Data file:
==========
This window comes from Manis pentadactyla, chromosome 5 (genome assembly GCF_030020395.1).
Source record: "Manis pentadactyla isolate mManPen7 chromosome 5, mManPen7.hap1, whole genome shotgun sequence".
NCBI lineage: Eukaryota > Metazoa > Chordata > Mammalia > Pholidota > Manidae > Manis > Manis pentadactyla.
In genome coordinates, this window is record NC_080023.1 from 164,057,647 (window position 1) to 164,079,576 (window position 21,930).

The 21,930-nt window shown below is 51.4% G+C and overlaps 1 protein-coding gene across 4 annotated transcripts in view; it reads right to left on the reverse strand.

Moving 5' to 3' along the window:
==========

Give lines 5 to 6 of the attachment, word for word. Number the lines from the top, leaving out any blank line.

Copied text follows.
The 21,930-nt window shown below is 51.4% G+C and overlaps 1 protein-coding gene across 4 annotated transcripts in view; it reads right to left on the reverse strand.

Moving 5' to 3' along the window: